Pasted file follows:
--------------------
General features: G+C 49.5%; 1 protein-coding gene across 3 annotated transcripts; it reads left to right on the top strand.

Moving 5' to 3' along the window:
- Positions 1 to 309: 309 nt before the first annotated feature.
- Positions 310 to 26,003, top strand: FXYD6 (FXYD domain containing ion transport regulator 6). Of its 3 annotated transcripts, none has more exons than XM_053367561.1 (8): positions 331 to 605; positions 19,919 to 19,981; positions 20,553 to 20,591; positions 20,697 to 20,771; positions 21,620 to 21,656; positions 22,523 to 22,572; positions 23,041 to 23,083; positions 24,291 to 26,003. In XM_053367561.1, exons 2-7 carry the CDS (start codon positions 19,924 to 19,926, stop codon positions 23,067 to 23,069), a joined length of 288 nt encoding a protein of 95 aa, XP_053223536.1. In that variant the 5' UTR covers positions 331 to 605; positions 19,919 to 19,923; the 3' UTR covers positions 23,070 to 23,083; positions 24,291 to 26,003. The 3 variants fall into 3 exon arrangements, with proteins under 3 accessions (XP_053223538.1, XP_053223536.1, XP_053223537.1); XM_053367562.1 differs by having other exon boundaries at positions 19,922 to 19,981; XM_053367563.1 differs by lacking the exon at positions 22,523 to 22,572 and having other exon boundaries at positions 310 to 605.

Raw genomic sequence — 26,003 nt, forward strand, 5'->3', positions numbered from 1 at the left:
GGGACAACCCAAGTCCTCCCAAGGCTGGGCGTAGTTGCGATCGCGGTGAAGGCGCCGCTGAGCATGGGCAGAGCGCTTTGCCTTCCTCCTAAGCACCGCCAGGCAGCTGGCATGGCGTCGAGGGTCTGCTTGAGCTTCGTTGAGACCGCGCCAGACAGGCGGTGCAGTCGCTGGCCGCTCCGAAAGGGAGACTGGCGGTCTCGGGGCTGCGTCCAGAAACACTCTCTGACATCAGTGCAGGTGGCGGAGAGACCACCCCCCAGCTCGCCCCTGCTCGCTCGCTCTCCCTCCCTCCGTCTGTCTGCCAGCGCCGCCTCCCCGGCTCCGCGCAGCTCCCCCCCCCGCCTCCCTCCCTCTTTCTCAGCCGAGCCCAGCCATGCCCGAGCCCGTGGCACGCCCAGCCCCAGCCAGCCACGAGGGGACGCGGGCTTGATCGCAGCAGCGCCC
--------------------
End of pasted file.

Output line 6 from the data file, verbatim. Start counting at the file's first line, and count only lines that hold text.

GGGACAACCCAAGTCCTCCCAAGGCTGGGCGTAGTTGCGATCGCGGTGAAGGCGCCGCTGAGCATGGGCAGAGCGCTTTGCCTTCCTCCTAAGCACCGCCAGGCAGCTGGCATGGCGTCGAGGGTCTGCTTGAGCTTCGTTGAGACCGCGCCAGACAGGCGGTGCAGTCGCTGGCCGCTCCGAAAGGGAGACTGGCGGTCTCGGGGCTGCGTCCAGAAACACTCTCTGACATCAGTGCAGGTGGCGGAGAGACCACCCCCCAGCTCGCCCCTGCTCGCTCGCTCTCCCTCCCTCCGTCTGTCTGCCAGCGCCGCCTCCCCGGCTCCGCGCAGCTCCCCCCCCCGCCTCCCTCCCTCTTTCTCAGCCGAGCCCAGCCATGCCCGAGCCCGTGGCACGCCCAGCCCCAGCCAGCCACGAGGGGACGCGGGCTTGATCGCAGCAGCGCCC